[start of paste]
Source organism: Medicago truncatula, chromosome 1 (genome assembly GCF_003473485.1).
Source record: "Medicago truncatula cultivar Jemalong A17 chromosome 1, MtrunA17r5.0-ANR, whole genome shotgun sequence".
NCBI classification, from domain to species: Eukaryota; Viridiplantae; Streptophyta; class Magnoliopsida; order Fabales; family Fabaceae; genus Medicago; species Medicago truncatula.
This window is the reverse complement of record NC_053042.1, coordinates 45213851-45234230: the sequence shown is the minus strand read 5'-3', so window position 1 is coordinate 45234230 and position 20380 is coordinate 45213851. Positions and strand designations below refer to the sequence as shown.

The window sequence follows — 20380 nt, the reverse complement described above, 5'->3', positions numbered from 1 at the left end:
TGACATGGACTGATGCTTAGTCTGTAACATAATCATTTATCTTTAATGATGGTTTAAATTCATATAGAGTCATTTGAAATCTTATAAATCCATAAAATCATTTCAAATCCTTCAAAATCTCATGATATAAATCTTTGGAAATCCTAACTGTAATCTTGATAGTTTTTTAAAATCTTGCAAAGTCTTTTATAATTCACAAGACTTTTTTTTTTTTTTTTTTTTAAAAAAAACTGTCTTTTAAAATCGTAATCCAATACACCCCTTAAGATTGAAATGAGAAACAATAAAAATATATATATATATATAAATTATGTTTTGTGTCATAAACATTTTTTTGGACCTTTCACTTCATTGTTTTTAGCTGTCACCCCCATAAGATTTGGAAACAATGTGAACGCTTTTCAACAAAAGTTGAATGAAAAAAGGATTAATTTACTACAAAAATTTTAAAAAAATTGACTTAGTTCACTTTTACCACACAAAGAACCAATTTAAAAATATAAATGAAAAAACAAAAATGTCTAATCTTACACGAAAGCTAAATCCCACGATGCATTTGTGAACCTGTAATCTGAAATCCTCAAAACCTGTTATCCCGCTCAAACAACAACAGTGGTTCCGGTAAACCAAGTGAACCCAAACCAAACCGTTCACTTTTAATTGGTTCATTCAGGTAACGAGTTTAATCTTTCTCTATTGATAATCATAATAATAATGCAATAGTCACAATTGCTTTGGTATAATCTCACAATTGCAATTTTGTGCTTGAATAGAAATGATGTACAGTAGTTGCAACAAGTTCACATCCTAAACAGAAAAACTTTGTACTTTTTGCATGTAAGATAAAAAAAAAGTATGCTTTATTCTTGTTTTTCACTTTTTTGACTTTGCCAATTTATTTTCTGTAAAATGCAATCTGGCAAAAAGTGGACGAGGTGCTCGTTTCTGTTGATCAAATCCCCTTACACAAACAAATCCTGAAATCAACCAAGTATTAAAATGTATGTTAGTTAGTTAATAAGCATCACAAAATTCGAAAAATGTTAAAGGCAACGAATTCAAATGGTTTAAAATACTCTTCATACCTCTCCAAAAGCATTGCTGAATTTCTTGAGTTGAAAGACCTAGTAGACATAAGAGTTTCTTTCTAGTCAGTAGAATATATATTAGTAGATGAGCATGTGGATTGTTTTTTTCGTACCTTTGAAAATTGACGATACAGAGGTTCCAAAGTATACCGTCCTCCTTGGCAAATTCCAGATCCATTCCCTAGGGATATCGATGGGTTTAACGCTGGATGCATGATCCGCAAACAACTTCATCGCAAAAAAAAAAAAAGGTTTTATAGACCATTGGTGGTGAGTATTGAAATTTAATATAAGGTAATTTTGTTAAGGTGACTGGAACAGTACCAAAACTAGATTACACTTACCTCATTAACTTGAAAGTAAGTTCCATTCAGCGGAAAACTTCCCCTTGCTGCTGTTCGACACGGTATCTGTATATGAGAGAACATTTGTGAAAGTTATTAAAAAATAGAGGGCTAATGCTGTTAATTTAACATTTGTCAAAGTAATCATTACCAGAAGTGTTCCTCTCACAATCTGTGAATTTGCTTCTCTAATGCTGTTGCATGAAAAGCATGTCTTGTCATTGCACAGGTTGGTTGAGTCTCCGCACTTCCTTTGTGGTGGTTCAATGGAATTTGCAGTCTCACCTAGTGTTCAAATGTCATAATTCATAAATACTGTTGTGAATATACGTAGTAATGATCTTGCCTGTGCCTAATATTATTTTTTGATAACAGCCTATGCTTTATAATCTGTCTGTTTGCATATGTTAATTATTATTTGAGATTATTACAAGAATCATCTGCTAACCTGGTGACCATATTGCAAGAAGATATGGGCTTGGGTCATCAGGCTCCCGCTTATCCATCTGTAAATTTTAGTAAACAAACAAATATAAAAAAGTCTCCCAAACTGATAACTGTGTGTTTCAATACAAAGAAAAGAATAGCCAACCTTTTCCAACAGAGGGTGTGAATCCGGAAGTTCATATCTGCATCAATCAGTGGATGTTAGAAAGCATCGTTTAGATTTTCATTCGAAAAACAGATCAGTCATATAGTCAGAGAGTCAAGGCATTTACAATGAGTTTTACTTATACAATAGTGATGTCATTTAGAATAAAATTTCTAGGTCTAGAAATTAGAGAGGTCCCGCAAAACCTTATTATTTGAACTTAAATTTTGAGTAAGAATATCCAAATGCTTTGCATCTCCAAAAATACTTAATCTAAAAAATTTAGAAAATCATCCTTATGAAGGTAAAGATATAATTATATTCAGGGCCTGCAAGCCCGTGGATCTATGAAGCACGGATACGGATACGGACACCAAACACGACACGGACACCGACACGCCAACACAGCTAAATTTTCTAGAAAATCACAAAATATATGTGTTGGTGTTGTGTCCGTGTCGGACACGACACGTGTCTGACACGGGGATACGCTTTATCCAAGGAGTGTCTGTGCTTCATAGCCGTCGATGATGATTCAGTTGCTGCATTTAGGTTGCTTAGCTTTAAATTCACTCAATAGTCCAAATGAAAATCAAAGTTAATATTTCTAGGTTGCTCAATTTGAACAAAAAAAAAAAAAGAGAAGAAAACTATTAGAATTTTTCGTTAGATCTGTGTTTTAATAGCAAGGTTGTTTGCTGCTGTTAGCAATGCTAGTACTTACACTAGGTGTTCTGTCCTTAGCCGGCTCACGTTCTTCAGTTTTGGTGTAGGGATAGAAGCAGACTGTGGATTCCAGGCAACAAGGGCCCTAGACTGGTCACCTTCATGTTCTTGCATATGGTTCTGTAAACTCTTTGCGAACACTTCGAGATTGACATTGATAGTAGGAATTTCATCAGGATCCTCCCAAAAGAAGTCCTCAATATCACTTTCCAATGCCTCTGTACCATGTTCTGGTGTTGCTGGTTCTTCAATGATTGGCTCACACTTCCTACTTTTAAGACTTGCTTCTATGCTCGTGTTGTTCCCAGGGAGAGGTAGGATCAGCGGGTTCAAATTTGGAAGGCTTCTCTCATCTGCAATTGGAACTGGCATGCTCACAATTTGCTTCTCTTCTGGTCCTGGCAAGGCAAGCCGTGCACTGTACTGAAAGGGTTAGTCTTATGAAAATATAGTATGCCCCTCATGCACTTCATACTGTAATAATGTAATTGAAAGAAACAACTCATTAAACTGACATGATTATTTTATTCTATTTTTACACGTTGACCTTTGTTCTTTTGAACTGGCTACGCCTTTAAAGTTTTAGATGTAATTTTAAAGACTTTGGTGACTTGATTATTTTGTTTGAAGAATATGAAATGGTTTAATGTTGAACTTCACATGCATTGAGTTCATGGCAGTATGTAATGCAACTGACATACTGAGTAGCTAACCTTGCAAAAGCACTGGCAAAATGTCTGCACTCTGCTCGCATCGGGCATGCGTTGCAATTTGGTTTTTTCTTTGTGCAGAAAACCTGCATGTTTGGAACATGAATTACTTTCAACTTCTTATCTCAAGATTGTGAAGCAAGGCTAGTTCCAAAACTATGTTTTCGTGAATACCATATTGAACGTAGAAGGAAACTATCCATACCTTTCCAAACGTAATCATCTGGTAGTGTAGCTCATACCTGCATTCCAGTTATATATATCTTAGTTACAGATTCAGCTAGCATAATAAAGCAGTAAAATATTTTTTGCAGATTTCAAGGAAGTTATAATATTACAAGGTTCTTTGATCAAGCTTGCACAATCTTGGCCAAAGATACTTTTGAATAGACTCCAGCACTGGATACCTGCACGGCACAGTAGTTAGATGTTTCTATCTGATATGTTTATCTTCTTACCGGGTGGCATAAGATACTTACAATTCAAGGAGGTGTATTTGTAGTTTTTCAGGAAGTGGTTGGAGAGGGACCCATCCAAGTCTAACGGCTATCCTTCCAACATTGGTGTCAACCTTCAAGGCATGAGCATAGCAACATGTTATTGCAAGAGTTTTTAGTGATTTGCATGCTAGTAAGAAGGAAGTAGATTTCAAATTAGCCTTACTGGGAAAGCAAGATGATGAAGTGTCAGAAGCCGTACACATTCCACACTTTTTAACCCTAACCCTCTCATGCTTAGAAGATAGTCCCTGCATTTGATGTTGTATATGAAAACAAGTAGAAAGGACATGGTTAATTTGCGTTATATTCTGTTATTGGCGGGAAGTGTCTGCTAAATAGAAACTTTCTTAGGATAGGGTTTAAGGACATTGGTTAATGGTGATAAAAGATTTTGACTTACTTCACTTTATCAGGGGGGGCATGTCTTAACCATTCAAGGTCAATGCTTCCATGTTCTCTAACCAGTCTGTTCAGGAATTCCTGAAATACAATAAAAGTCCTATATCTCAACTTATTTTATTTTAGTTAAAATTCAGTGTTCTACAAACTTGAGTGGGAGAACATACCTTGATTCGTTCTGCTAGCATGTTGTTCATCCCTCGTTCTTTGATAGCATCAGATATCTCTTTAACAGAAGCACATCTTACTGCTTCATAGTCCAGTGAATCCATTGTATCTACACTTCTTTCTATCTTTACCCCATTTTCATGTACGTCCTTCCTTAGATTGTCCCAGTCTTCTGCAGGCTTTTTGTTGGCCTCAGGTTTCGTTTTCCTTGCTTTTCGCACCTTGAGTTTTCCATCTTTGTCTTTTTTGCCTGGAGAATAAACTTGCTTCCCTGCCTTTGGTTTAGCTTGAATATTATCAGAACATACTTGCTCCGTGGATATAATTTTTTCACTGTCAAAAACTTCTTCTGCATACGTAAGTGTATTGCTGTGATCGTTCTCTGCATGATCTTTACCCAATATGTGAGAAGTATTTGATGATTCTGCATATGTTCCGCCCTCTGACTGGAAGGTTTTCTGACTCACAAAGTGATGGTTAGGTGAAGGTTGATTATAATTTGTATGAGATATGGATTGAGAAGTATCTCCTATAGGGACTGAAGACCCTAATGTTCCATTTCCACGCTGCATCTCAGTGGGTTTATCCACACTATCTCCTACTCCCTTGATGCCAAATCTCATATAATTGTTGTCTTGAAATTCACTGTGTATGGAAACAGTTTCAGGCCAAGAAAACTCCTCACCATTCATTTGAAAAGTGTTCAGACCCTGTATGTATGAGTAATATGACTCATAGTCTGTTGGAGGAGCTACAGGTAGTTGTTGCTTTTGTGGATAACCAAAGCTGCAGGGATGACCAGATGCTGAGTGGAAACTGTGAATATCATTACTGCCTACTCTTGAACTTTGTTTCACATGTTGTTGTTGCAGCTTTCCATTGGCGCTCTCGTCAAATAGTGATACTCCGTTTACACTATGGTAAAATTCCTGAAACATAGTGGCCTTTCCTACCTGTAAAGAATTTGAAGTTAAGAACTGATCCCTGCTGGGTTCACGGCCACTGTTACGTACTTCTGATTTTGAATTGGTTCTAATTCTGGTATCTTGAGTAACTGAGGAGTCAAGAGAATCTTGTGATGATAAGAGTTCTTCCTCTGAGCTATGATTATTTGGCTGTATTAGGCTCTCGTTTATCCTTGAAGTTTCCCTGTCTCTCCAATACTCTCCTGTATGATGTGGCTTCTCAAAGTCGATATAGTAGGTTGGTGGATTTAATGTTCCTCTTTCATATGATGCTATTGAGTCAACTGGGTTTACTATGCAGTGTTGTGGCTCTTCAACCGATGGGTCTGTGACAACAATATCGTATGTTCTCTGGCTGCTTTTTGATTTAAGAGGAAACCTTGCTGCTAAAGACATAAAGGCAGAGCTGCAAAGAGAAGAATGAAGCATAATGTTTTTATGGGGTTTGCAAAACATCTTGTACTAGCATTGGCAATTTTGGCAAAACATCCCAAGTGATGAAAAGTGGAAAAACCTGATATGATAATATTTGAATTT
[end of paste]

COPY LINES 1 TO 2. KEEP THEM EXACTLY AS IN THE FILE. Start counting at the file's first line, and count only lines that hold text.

Source organism: Medicago truncatula, chromosome 1 (genome assembly GCF_003473485.1).
Source record: "Medicago truncatula cultivar Jemalong A17 chromosome 1, MtrunA17r5.0-ANR, whole genome shotgun sequence".